Each of the brokers at Red Door Properties used his or her own cell phones to communicate with clients as well as his or her own personal email account that did not include the company's name. Although they had to conduct their business through the brokerage firm for legal reasons, there was no evidence that the name Red Door Properties figured in any potential client's decision to list property with the defendant. To the contrary, the evidence showed that Red Door Properties generated its business by " word of mouth, " based on the personal relationships each broker cultivated with his/her customer: those customers would then refer new business to the broker. Two of the brokers had worked for another real estate brokerage before moving to Red Door Properties and brought some customers with them in that move.

         This Court finds that these personal relationships were (and are) equally important for the plaintiff Red Door. Although Cheney described her extensive efforts to " protect" her mark, the brokers themselves are prominently featured in those marketing efforts and the goodwill that the broker develops with his or her client is necessarily critical to keeping that client and generating future business. In other words, the name of the real estate entity or the appearance of its logo is not a significant factor in Red Door's ability to attract and keep customers. It is a business driven by the personality of the broker and the extent to which that firm has a dominant presence in a particular community.

         As to the similarities between the two sets of logos, Cheney served as the plaintiff's expert on this subject, with no independent analysis done. Because of her strong interest in the outcome of the case and also because her credentials with regard to making such a comparison are quite limited, this Court does not give her testimony as to the similarities much weight to the extent that it is offered as an expert opinion. The similarities that Cheney points to are fairly obvious: both use the same shade of red and the words themselves are similar. There are clear differences, however: Red Door Properties' logo does not have any roofline or door as part of it, and the lettering for the phrase " Red Door" is quite different. On the more important issue of how name and logo play a part in generating business in this particular field, Cheney's testimony was of no assistance.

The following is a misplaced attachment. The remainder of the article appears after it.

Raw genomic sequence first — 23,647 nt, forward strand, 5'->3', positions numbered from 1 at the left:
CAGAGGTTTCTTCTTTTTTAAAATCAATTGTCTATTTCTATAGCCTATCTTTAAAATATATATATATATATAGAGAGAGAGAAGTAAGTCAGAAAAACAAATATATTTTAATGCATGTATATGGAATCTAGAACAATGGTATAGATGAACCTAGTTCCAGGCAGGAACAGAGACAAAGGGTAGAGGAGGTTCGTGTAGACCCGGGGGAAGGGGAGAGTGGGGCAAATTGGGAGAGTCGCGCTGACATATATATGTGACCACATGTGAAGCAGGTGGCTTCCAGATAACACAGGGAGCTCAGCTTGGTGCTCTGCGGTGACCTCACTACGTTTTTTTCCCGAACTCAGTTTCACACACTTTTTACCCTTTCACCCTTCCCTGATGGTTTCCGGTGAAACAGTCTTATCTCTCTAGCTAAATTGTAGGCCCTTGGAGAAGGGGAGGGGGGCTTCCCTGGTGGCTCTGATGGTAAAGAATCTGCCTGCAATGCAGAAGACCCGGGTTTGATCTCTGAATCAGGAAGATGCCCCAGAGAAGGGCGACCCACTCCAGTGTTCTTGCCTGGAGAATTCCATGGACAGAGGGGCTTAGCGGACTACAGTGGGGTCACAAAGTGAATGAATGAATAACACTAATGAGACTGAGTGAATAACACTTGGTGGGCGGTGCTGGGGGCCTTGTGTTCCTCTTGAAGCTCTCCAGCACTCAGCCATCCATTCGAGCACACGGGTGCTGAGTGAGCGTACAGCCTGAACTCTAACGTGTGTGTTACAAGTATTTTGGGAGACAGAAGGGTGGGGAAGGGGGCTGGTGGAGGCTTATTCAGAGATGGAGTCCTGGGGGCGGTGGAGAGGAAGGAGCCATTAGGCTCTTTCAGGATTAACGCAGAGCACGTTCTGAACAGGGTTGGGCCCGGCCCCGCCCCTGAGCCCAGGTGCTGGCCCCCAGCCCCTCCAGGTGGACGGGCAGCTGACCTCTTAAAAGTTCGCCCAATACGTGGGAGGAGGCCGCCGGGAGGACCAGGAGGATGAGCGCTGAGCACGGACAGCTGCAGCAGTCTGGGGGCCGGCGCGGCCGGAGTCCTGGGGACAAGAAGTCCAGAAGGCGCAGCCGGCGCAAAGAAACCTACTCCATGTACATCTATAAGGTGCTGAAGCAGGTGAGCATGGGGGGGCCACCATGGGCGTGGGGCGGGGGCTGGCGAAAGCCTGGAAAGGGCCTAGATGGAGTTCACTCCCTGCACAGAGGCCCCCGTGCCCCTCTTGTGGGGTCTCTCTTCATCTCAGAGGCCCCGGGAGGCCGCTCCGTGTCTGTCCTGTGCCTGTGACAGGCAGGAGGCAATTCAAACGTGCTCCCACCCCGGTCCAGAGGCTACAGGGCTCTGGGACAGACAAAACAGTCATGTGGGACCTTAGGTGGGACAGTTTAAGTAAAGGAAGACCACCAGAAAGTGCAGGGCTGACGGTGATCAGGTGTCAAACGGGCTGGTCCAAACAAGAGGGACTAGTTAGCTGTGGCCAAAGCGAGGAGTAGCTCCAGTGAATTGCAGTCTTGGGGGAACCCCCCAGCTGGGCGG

Cheney learned about Red Door Properties in March 2013 when there was a customer inquiry received by Red Door's website that related to property in Seekonk. Red Door did not list any properties in Seekonk. Curious as to why this inquiry was made, Cheney checked the MLS website. MLS contains a list of all residential properties with information concerning their asking price, their status (e.g., " new" or " under agreement"), and the identity of the listing and sales brokers. Cheney determined that the listing broker for the Seekonk property was Red Door Properties. The individual who made this inquiry (Lisa Figueira) did not testify at trial, so there is no evidence as to why she made the inquiry of Red Door instead.

         Cheney immediately contacted Karwashan at Red Door Properties; Karwashan informed her that she had just started her company, and that she did not believe she had done anything wrong since she had registered her corporation with the Secretary of State. Cheney followed this telephone call up with an email, then retained a lawyer when there was no indication that Karwashan was going to change the name. On May 21, 2013, Cheney's counsel sent a " cease and desist" letter to Red Door Properties, alleging in general terms that the similarities in name and logo " could create a likelihood of confusion." Karwashan turned over this letter to her lawyer (not the same lawyer who represented her at trial of this matter), who assured her that she had nothing to worry about and that she could simply ignore the letter. He took no action on her behalf, and Karwashan made no changes. This lawsuit was instituted in November 2014.

         In January 2015, Karwashan took a personal leave of absence from the business to care for her dying father. In the fall of 2015, new counsel took over her representation and around that same time, Red Door Properties changed its name to Red Real Estate, Inc. It also redesigned its logo. This redesign was done by the same printing company that designed the first one: Karwashan instructed it to keep the color red as part of the logo but otherwise left the design up to the printer. The result was a logo that had " Red" in a loopy script similar to the " Red" of Red Door Properties. Two angular lines arched over the word " Red, " presumably to suggest rooftops (although ...